John Maynard Keynes

    British economist, pioneer of the theory of full employment, and with many other interests from book collecting to probability theory.

    John Maynard Keynes is unquestionably the major figure in twentieth- century economics. His reputation does not rest solely on the General Theory of Employment, Interest and Money (1936), which initiated the so-called Keynesian Revolution, but also on his other writings, most notably A Treatise on Probability (1921) and A Treatise on Money (1930).

    He lived life to the full, not only as an economist and statesman, but also as a journalist, art collector, bibliophile, and patron of the arts.

    His criticism of the peace treaty of Versailles (1919) with Germany in The Economic Consequences of the Peace (1919) made him famous overnight and effectively undermined public support for the treaty.

    During the crises of the 1920s he came increasingly to identify conservative economic policies as the cause of Britain’s economic problems. From this beginning, he developed a new theory of income determination, grounded in the concept of the ‘consumption function’, the ‘liquidity preference theory of interest’, and the inflexibility of money wages.

    The unemployment crises inspired his two great works, A Treatise on Money , (1930) and the revolutionary General Theory of Employment, Interest and Money , (1936). He argued that full employment was not an automatic condition, expounded a new theory of the rate of interest, and set out the principles underlying the flows on income and expenditure, and fought the Treasury view that unemployment was incurable.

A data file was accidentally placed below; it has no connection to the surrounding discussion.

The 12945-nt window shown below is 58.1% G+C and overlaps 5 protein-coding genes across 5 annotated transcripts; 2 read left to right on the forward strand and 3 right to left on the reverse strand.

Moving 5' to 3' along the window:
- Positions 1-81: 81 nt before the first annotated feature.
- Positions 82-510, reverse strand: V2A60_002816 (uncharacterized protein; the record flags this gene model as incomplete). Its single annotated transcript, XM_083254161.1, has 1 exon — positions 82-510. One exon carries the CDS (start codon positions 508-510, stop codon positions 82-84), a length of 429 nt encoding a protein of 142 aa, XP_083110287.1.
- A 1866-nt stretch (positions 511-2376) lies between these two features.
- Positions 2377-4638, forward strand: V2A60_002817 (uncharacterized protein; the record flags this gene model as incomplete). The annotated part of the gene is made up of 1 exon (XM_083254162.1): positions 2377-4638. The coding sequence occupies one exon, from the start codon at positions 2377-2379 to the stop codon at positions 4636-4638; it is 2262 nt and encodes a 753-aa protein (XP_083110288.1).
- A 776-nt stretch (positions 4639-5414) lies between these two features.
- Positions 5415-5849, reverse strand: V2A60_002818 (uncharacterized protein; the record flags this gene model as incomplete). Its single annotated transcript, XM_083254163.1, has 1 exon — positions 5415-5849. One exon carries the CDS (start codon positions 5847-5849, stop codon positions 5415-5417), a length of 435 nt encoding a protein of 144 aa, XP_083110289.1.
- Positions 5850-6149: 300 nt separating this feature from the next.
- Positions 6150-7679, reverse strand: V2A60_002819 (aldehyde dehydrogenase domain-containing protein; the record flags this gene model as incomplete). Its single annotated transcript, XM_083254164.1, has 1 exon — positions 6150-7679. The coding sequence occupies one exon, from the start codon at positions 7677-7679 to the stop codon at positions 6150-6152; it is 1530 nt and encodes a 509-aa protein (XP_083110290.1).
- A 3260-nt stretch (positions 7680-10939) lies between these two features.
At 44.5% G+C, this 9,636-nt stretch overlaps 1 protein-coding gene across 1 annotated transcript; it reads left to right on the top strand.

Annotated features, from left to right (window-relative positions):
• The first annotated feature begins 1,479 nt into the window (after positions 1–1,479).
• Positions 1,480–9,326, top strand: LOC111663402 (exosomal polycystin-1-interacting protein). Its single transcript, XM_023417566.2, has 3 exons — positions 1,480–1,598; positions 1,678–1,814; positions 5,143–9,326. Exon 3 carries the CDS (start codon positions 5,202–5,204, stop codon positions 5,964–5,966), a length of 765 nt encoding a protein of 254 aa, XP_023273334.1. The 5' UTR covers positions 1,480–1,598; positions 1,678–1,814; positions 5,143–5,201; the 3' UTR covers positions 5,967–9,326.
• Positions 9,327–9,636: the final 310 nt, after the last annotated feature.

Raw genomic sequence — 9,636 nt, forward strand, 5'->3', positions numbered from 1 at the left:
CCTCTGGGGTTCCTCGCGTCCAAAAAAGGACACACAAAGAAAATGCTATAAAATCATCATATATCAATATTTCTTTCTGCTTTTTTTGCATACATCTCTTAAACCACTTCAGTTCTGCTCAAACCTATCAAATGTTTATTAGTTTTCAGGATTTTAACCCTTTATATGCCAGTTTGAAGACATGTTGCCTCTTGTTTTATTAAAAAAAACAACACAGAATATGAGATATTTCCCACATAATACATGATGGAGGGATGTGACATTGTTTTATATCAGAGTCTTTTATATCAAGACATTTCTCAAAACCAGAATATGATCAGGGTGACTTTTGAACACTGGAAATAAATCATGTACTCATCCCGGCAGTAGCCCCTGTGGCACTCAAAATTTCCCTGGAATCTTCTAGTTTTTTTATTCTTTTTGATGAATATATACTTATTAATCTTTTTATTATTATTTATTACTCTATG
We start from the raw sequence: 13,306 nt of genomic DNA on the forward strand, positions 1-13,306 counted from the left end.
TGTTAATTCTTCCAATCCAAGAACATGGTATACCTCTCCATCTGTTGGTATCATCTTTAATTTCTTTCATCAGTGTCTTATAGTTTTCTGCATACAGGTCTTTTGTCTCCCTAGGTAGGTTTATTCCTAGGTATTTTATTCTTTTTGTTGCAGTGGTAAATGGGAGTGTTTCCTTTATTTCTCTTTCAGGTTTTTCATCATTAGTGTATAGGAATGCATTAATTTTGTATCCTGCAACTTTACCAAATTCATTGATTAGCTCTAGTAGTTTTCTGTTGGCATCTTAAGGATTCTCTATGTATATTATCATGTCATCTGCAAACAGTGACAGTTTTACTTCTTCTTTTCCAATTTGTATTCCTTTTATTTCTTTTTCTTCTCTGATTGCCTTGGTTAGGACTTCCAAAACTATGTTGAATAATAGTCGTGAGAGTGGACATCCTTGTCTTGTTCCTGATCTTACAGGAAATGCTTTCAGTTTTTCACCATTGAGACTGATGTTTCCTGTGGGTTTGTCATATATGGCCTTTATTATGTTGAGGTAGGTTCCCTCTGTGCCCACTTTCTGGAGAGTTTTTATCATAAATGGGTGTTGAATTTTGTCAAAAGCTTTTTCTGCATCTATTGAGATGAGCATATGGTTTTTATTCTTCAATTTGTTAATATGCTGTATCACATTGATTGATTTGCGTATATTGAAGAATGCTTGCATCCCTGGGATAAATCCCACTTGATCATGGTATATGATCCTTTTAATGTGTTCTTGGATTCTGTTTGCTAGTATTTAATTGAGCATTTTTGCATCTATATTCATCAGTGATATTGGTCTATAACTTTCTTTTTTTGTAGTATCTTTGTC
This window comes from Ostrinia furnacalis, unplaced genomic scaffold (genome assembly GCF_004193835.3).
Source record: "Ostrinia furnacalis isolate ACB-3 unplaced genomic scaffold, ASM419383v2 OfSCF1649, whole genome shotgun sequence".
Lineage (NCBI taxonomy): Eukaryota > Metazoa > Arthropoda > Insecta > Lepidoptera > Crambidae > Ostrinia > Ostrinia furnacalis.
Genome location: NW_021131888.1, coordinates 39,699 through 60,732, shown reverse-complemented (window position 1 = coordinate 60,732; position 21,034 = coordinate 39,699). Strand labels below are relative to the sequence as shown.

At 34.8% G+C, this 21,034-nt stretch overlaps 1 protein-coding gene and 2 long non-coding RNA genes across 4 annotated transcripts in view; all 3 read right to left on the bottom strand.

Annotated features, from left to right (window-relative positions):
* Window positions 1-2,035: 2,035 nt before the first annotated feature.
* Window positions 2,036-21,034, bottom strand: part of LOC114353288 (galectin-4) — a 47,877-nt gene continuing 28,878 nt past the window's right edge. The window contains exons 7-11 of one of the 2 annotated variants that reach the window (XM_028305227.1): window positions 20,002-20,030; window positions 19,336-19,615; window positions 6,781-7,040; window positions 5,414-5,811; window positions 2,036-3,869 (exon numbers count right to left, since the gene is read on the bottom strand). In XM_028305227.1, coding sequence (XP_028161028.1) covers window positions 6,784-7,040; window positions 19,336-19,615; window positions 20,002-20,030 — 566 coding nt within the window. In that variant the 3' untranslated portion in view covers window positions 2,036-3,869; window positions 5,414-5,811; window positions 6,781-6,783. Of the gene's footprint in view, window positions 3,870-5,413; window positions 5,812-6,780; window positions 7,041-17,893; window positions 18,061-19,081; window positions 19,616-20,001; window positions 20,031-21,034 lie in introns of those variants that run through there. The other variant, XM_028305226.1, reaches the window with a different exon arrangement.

Unemployment, Keynes showed, was due to a deficiency in the demand for goods and services. Governments could, by adjusting their own spending, overcome that deficiency. Control of the money supply and interest rates could also influence investment. Economic cycles could be ameliorated by macro-economic fine-tuning. The scourge of unemployment could be eliminated through enlightened monetary and fiscal policies.

    As well giving influential advice to the British Treasury, Keynes’s views on a planned economy influenced Roosevelt’s “New Deal” administration. He also played a central role in the Bretton Woods Conference of 1944 which created the International Monetary Fund and the International Bank for Reconstruction and Development.

    His influence on economics was such that the thirty-year boom in Western industrial countries (1945-75) has been called the Age of Keynes.

    extract from
    The Jobs Letter No.46
    "Sixty Years of Citizen Keynes"

  • Some Tributes to a Forgotten Revolution
  • About John Maynard Keynes 1883 -- 1946
  • Robert Reich on John Maynard Keynes
  • James K Galbraith on Global Keynes

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